** It never occurred to me that I needed to protect my personal household Wi-Fi signal, until one day, several years ago, I noticed a strange playlist on iTunes. It belonged to a new neighbor (the house next door is rented to university students, so there’s some turn-over), who unwittingly let her iPod be shared on our network (while not so unwittingly latching onto our internet service!). Her taste in music wasn’t so bad for a freshman. I had been wondering why our service seemed so slow!

*** Or even a secured Wi-Fi signal. For $90, you can get a device that will hack into most secured Wi-Fi signals. There are defenses against this—usually some form of VPN—but they’re pretty elaborate for a consumer.

The Piranha Brothers’ Other Other Operation

Finally, a new realization started to grow in the minds of the judges. They weren’t just clearinghouses; they were tools in a kind of protection racket. Most (but not all) of the cases involved pornographic movies.*

* A fact I didn’t know when I first blogged about the West Coast case, which involves one of the more notoriously titled pornographic features. If I had known, I surely would have punned a lot more.

The way it worked was that, using the court’s subpoena power, the copyright owner would find out the contact information of the subscriber associated with the IP address. Then they would send a letter offering to settle the case for a few thousand dollars—far less than the cost of defending oneself. The letter would mention, as though in passing, that the next step in the legal process would be to identify the subscriber as a defendant in the case publicly. Most recipients will connect the dots: they’re going to be identified as a consumer of pornography. The beauty of the scheme is that the defendants do not need to be accurately identified for it to work. Shame would be a sufficient motivator.

There is nothing really wrong about this. Settling cases is something courts generally approve of, and usually it doesn’t matter whether the case was settled before or after the defendant was identified. Settled is settled. Where you run into trouble is if you sue but aren’t really serious about it. But again, the rights holders are stuck. They can’t settle until they sue, so they have to sue, even if they hope to settle. Even so, if you’re suing to force a settlement, you still need to prepare as though for a real lawsuit.*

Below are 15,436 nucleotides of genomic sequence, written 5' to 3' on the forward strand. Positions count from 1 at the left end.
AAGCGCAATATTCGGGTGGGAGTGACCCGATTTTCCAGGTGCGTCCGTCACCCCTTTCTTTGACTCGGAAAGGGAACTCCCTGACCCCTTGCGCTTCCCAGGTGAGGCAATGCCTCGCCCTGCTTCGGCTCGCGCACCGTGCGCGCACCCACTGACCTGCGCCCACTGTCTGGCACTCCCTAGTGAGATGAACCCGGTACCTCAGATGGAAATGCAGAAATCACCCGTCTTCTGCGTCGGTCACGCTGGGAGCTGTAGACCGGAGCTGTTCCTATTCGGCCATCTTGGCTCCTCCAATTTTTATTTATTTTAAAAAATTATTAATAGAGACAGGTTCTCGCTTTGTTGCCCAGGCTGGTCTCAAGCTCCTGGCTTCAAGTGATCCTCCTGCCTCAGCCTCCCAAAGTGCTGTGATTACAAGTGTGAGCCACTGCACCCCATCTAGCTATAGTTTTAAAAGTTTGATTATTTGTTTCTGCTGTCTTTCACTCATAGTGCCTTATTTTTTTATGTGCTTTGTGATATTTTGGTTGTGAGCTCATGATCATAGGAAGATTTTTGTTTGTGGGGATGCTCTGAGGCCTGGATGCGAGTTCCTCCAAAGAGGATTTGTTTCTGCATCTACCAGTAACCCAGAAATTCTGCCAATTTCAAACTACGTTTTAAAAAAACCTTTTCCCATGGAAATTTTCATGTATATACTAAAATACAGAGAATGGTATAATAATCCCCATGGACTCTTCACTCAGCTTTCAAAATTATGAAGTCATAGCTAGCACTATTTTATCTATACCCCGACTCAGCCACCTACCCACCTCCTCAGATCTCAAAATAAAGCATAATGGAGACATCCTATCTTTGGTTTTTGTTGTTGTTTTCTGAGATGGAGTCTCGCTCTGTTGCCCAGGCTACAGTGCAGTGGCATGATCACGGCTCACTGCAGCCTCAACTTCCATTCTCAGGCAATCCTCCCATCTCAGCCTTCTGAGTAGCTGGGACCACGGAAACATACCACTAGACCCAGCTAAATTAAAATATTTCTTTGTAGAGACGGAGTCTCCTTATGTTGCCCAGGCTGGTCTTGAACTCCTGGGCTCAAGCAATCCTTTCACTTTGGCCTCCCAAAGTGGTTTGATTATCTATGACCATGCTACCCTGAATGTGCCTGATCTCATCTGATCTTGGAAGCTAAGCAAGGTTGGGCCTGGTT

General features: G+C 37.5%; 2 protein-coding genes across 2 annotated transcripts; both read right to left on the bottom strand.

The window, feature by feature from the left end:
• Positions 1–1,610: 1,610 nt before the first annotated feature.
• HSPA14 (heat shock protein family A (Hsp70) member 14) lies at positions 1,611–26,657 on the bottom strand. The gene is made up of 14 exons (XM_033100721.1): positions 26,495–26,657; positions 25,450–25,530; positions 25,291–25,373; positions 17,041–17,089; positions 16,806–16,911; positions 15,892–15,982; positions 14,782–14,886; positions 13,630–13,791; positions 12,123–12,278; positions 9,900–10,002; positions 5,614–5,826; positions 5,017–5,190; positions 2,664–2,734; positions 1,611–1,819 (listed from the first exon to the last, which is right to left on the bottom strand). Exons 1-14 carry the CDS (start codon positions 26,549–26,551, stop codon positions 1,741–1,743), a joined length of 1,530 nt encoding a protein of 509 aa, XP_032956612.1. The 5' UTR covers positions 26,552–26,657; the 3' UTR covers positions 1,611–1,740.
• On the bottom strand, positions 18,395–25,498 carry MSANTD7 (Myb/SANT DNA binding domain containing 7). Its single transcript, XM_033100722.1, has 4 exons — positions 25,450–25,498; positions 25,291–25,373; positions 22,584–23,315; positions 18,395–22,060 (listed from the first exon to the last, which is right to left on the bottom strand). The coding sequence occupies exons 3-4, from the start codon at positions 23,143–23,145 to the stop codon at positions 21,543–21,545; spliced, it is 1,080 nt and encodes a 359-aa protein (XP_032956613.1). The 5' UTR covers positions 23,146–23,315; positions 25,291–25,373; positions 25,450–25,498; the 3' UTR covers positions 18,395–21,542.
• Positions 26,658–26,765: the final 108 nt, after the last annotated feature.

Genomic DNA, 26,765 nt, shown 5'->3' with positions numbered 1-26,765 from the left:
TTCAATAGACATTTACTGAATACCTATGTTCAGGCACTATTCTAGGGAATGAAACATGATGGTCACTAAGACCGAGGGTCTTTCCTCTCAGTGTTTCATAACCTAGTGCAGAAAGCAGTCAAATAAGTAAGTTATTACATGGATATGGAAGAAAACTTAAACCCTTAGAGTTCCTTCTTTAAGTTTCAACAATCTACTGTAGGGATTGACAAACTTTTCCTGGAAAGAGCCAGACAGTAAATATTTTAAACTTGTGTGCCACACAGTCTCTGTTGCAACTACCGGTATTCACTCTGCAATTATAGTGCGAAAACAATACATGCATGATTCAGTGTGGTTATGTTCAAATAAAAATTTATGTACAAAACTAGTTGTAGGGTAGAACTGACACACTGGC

* True, you can always voluntarily dismiss your lawsuit with impunity before the defendant answers your complaint, but after that, you need either the court’s or defendant’s permission. In the usual course of things, courts and defendants are only too happy to let you dismiss, but not always. I’ll discuss below one instance where the plaintiff found itself with a sticky situation.

These growing realizations came together recently in a Magistrate’s Report & Recommendation* consolidating four pornography Bittorrent cases in the Eastern District of New York (basically Long Island). Faced with a typical motion for expedited discovery, the magistrate recommended (1) that all of the defendants be dismissed (with a right to re-file) except the “John Doe No. 1” in each case; and (2) as to that one remaining defendant, the plaintiffs could proceed with sending the subpoena to the ISP, but under heavy restrictions.**

* Magistrates are not full judges under the federal system, but judges often refer specific issues to them. The magistrate’s ruling does not, at first, have the force of a judicial order. Instead, it’s just a recommendation to the referring judge about what order should be issued. The parties get 14 days to object to the recommendation, which can lead to another round of briefing. Judges, however, tend to accept magistrates’ recommendations, whether objected to or not.

** In addition, the magistrate recommended that all of the defendants in one of the cases be dismissed because the plaintiff couldn’t prove it owned the copyright in the pornographic film in question. This case can be refiled once the plaintiff obtains the registration for that copyright.

Next time, we’ll examine how the Magistrate reached these rulings, and his rather extreme skepticism of what motivates certain rights holders.

Thanks for reading!